Shakespeare became the thing to do once again as denizens of the Peterborough arts scene and Groundlings alike took in Mysterious Entity’s adaptation of Othello at the Market Hall. Racism and sexism are two key concepts that Othello is playing with.
Over and over the white characters surrounding Othello, no matter what their rank, attempt to undercut his authority by calling him “Moor” with a disdainful tone. Beau Dixon did an amazing job of conveying a subtle and subversive frustration on his face every time that particular tone was uttered to him. His love, Desdemona, has a father who is particularly misinformed and ignorant when it comes to the traditional cultural practices of the Moors. He accuses Othello of using magic or ancient drugs to ensnare his daughter’s heart, even though he should be happy that his daughter is marrying a General and a surgeon. Even though most characters are using Moor as a pejorative, Othello clearly takes strength from his culture, proclaiming that “I thought this slave had 40,000 lives” and “arise black vengeance.” At every point of distasteful hate and ignorance though, Iago seemed to have something to do with it.
Brad Breckenridge acted out every last drop he could from Iago, he even acted in the dark. The booming bellow in which he speaks rang throughout the Market Hall like the fallout of cannon fire. Iago is a cunning trickster that is motivated by am- bition and being regarded by others. He’s a man’s man, always back slapping, mak- ing lude jokes, grabbing crotches, talking about ladies, and pelvic thrusting. And his mustache made his big frowns seem like they were going to drip off of his face. “Who is he then, to say I play a villain,” Iago pleads at his mock trial in the very end. His machismo may have come from his rank but his bravado definitely came from his ambition.
The whole Venetian platoon portrayed varying archetypal male identities, largely constructed by insecurities. Roderigo, Iago’s henchman played by Matt Gilbert, was the shortest and tried to make up for it by being the most rash and hasty in battle. Iago was a classic joker, concealing true feelings with jokes, keeping a jolly barrier between himself and the truth. Cassio was so classically GI Joe that he was only interesting when Iago got him drunk (“poor and unhappy brains for drinking”). And Othello hid his insecurities so well that his own love, Desdemona, had to pay for the deception. This was one of the most interesting and clever jobs of casting, height literally determined rank for the four. The knives instead of rapiers were a thinly veiled phallic representation and the veil was fully revealed when Bianca, played by Hilary Wear, is seducing Cassio and casually floats her hand up and down his knife.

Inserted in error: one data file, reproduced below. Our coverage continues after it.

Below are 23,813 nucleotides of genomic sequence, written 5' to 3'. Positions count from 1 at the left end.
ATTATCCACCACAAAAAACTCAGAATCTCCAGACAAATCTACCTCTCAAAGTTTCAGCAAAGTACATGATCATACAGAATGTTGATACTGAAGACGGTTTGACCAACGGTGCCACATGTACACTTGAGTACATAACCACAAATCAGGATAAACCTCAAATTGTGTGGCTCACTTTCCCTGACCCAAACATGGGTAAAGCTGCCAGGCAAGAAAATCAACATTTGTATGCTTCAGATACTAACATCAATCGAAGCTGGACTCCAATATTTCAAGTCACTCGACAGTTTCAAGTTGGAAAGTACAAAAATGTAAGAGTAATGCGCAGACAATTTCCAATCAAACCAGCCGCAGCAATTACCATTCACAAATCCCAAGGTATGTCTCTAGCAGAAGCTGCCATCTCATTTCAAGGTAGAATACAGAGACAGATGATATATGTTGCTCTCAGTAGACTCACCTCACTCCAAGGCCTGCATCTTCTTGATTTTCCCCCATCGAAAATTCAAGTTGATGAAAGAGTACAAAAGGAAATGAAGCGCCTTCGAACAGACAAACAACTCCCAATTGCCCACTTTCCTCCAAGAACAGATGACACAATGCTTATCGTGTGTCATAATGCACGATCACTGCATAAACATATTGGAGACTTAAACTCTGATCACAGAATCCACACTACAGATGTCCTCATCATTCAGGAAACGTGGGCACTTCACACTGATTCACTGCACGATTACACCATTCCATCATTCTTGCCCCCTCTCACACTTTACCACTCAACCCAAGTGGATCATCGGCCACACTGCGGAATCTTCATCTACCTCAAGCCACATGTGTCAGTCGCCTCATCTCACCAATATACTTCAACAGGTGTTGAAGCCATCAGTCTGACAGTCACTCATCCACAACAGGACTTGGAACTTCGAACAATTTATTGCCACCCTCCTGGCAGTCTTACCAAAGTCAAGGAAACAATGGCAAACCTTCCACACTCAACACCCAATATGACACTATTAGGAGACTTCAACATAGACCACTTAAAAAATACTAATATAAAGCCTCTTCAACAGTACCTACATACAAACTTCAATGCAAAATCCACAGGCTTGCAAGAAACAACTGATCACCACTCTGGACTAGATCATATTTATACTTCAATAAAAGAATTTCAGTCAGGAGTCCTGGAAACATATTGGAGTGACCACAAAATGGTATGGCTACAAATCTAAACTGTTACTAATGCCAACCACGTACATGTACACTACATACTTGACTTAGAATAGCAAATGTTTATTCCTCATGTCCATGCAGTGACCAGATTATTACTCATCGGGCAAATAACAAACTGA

The female characters were the ones that were actually good people. Othello was the only man in the play that was not mean spirited, and even he was drawn into villainy by his own concealment of his insecurities. Emilia, Iago’s wife, played to perfection by Sue Newman, would have been the most admirable and noble character in the play if Desdemona had not been so moral, innocent, and pure—three concepts that construct a dangerous female archetype of its own. Emilia was less perfect, not less moral, but she was naïve, another vice classically attributed to women. She was always standing up for women’s rights and kept as much control as she could have over her unruly and dangerous husband.
This version of Othello was really easy to enjoy because it was short, to the point, and interesting. The staging was bold and dynamic. Subtle shifts in light intensity and placement shifted to match the emotional tone on stage. All portions of the stage were used for different reasons, even the balcony. The staging was really engaging when the actors came right up to the audience to deliver lines and when charac- ters would hide on stage while the action was going on. All of the acting was incredible, some of Beau’s more awkward sounding lines just rolled off his tongue like he had just thought of them (ex. “put by this barbarous brawl”). The amount of acting that was happening during a single breath was astounding and really made it easy to suspend any kind of disbelief. Somehow, the music was contemporary, but the roll of the snare drums and the plinky plunk of strings and even the innovative costuming put the audience in the Venetian army too.
It was a fantastic experience to go see Shakespeare and not feel like an uptight, over analytical yuppy. Congratulations Em Glasspool and the rest of Mysterious Entity for putting on an amazing show once again.